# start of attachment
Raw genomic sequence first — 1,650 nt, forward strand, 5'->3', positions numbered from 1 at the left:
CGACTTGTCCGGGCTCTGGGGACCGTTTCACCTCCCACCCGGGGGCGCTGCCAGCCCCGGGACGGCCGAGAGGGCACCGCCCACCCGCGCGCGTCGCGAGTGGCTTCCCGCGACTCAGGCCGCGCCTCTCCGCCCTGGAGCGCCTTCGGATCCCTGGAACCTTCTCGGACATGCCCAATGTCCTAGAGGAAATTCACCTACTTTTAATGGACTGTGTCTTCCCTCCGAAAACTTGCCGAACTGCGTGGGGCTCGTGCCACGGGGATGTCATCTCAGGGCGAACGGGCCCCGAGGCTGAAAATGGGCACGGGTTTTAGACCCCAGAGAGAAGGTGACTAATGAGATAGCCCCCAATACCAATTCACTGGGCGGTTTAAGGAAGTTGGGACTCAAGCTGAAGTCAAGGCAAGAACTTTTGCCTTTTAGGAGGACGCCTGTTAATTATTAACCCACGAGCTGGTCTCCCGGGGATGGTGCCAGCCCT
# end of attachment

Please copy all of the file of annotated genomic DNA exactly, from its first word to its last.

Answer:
Raw genomic sequence first — 1,650 nt, forward strand, 5'->3', positions numbered from 1 at the left:
CGACTTGTCCGGGCTCTGGGGACCGTTTCACCTCCCACCCGGGGGCGCTGCCAGCCCCGGGACGGCCGAGAGGGCACCGCCCACCCGCGCGCGTCGCGAGTGGCTTCCCGCGACTCAGGCCGCGCCTCTCCGCCCTGGAGCGCCTTCGGATCCCTGGAACCTTCTCGGACATGCCCAATGTCCTAGAGGAAATTCACCTACTTTTAATGGACTGTGTCTTCCCTCCGAAAACTTGCCGAACTGCGTGGGGCTCGTGCCACGGGGATGTCATCTCAGGGCGAACGGGCCCCGAGGCTGAAAATGGGCACGGGTTTTAGACCCCAGAGAGAAGGTGACTAATGAGATAGCCCCCAATACCAATTCACTGGGCGGTTTAAGGAAGTTGGGACTCAAGCTGAAGTCAAGGCAAGAACTTTTGCCTTTTAGGAGGACGCCTGTTAATTATTAACCCACGAGCTGGTCTCCCGGGGATGGTGCCAGCCCT